We’re glad to have rung in another successful Changemakers, an annual celebration of the positive change happening throughout Nebraska. We're especially thankful to you for joining Nebraska Children and Families Foundation, along with our many supporters.  Read more about all the positive change you've helped us create.

Meet Nedhal, Nebraska's new young leader: “Helping more than I could before in the foster care system is amazing. I’m hoping I can better prepare young adults to feel comfortable being on their own and becoming an adult.”   

Fear of change can be hard . . . in fact so hard that Forbes reports 62% of us would rather remain in our comfort zone even if change might mean something better for us. When it comes to childcare,

Starting in March 2020, Nebraska Children and partners listened to these young people’s voices. One thing became apparent – they wanted to be heard and find ways to meet their needs. Together, we and our co-collaborators leveraged our supports in response to these essential needs and challenges. Read about the headway we and our partners have made to respond to young people impacted by COVID-19.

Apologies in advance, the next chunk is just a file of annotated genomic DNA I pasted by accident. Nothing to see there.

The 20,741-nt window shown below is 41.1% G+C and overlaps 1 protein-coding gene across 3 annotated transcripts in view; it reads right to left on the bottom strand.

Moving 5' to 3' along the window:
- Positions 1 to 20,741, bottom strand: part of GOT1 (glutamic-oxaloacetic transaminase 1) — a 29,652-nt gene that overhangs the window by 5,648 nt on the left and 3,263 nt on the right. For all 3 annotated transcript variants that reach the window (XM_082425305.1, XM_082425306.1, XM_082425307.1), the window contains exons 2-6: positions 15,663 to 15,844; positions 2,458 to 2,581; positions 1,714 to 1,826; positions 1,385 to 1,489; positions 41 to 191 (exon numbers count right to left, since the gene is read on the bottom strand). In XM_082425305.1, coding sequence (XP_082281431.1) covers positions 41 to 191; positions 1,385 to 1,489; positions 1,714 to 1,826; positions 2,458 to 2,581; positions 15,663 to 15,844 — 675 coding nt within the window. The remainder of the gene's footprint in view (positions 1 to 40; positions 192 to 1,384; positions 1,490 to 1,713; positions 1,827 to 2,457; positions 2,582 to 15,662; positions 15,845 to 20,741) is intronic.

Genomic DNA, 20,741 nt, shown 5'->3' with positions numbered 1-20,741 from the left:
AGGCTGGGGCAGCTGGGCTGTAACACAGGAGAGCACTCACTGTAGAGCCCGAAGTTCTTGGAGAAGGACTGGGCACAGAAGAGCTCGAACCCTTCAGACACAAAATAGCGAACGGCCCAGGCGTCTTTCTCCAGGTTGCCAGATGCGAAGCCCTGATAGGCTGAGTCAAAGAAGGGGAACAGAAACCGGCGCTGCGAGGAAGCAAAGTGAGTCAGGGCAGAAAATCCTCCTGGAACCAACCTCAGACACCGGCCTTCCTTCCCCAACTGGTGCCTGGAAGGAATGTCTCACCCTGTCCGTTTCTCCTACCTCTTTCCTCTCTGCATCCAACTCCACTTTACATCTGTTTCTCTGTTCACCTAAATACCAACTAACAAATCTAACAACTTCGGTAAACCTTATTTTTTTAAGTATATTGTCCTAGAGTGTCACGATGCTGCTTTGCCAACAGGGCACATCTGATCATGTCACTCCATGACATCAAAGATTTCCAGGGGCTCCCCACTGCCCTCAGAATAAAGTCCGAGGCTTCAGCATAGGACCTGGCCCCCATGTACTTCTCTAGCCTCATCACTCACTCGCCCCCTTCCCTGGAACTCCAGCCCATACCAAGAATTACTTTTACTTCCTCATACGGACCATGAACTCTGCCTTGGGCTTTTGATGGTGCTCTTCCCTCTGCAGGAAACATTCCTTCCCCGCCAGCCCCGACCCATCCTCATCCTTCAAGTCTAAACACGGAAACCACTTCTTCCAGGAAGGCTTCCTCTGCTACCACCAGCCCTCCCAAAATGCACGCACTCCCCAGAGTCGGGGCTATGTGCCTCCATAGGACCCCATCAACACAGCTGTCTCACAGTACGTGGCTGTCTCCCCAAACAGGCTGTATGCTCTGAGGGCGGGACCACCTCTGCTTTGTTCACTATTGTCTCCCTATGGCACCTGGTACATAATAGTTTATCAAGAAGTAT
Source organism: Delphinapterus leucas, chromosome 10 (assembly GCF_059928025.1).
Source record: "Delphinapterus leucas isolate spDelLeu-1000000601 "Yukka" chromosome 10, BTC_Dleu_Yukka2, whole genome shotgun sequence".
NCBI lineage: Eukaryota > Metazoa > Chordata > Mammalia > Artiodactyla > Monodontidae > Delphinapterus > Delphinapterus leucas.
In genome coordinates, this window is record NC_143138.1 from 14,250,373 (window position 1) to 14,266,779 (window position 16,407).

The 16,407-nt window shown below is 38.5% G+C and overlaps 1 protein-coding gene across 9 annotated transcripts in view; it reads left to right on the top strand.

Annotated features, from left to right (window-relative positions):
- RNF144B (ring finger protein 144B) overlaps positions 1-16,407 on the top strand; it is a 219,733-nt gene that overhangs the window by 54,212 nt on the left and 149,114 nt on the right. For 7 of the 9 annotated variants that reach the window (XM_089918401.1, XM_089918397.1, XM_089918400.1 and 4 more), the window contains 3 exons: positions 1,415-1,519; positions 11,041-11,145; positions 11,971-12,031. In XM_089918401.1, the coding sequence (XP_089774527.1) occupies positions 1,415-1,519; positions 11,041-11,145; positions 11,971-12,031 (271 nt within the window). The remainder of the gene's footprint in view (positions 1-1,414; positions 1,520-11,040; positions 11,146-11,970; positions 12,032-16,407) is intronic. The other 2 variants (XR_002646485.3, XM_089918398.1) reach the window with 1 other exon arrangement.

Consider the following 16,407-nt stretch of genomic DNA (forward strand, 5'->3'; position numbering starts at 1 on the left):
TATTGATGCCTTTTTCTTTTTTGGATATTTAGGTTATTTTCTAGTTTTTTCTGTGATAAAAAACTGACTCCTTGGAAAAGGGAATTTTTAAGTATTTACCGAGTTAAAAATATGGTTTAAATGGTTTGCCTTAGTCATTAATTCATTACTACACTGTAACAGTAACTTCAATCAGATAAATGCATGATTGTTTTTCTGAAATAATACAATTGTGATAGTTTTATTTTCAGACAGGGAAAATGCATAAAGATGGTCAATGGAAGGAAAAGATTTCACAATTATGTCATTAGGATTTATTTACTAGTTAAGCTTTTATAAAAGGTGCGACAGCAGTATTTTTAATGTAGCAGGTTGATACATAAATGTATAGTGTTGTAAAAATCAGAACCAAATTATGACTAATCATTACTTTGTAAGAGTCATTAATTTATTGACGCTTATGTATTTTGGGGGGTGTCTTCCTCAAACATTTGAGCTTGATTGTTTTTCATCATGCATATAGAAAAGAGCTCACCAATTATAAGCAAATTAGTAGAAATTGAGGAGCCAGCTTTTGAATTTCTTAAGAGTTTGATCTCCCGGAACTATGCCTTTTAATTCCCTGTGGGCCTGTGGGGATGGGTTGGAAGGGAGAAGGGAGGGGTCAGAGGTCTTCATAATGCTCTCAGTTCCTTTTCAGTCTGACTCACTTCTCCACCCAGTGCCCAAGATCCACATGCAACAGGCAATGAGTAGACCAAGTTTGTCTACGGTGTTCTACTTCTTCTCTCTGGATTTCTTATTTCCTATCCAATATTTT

Afterschool’s Impact: “It Prepared Me for Being a Leader in the Adult World; I Have No Fear of Leading Adult Men or Women in STEM.” Read more about Kathy.

When Lauren Mott walked into her first job at an afterschool program, she saw children who became restless due to being unengaged.  Wordlessly, she came into the classroom the next day with a box of supplies, sat down by herself at a table, and began making friendship bracelets.  Read more about how this moment and others sparked Lauren's passion for STEM diversity and afterschool learning.

The Nebraska Children team worked overtime with equally hardworking providers to ensure they received almost $10 million in CARES Act funding.

When the pandemic struck, early childhood programs found themselves in dire straits. With fluctuating enrollments, mortgages to pay, and children to care for, the future of childcare seemed unpredictable. Read about how Nebraska Children's expert early childhood team worked with providers and owners of early childhood programs like Cory Quimby to ensure they could see through to the end of the pandemic.

Today, Nebraska Children and Families Foundation’s afterschool initiative, Beyond School Bells, and many hardworking partners aren’t just growing greens. That is to say, the Greenery is not your typical afterschool program. Read about how we're changing the face of afterschool.